Abstract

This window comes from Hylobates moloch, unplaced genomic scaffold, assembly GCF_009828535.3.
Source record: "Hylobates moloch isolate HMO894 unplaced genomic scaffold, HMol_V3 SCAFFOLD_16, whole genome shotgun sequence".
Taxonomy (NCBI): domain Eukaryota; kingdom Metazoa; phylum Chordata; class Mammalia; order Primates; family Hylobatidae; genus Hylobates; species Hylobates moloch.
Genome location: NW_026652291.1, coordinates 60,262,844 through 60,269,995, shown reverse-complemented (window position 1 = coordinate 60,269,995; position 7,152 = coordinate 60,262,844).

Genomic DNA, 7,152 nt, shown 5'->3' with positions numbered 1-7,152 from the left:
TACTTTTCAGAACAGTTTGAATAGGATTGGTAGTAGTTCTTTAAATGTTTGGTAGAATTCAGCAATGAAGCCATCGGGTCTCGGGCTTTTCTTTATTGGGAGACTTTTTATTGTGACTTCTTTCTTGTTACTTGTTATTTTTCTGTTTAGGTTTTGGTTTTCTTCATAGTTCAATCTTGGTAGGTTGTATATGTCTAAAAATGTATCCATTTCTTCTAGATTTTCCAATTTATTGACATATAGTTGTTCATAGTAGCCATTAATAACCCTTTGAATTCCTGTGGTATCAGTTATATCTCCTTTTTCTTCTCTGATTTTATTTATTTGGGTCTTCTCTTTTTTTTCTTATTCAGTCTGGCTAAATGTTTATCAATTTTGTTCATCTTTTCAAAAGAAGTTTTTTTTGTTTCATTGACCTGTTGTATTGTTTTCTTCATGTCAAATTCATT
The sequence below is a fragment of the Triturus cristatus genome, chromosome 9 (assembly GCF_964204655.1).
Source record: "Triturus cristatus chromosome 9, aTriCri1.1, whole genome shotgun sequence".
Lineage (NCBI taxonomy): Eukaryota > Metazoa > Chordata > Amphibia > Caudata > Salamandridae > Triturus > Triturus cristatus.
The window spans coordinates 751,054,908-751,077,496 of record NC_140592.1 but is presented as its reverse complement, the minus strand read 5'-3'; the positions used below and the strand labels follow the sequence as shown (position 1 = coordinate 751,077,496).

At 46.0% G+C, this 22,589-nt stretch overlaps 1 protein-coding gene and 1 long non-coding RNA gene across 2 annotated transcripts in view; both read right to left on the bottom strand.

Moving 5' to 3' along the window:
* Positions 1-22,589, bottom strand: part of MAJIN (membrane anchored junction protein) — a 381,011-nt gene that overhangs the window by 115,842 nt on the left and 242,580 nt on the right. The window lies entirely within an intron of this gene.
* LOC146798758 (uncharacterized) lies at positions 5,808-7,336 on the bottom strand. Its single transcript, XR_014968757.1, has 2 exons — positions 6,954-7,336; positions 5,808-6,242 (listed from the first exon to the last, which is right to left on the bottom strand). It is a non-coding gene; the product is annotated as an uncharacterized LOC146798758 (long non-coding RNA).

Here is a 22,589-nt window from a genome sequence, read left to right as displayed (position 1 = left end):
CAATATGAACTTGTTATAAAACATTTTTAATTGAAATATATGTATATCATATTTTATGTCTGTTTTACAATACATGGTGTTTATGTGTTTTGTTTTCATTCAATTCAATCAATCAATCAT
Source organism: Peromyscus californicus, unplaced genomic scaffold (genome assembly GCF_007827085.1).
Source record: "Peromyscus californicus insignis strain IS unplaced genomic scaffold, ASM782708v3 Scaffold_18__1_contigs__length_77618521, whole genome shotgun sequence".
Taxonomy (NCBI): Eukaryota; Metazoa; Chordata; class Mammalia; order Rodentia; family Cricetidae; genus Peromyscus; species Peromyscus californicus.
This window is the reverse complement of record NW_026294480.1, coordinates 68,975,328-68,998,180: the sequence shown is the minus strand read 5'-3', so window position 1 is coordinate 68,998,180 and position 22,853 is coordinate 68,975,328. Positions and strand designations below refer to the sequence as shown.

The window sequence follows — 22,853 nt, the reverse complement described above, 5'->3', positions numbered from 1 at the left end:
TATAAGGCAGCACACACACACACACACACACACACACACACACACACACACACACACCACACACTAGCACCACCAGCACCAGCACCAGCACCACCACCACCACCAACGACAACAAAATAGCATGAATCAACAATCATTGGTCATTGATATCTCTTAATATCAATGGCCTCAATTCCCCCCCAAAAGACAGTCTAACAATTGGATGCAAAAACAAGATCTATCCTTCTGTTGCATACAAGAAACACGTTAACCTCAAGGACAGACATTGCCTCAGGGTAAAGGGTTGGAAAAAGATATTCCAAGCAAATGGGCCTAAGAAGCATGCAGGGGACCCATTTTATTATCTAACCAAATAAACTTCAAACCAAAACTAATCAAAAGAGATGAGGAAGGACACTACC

Long-period magnetotelluric data have been used to image the deep electrical structure of the Cascadia subduction zone in British Columbia, Canada. Zones of elevated electrical conductivity were found in both the forearc and backarc regions and are interpreted as a consequence of the fluid release from subducting slab. A shallow zone of high conductivity beneath Vancouver Island is likely due to fluids that are trapped above the subducting plate. East of this structure is a conductive (∼0.03 S/m) forearc mantle wedge that also exhibits low seismic velocities and may be serpentinized. A free fluid phase is required to account for this enhanced conductivity. Elevated conductivities are observed in the upper mantle throughout the backarc (∼0.01 S/m) and strongly support the hypothesis of a shallow, convecting asthenosphere. This enhanced upper mantle conductivity can be explained by either hydrogen ion diffusion in olivine minerals, or by a few percent partial melting (<4%).

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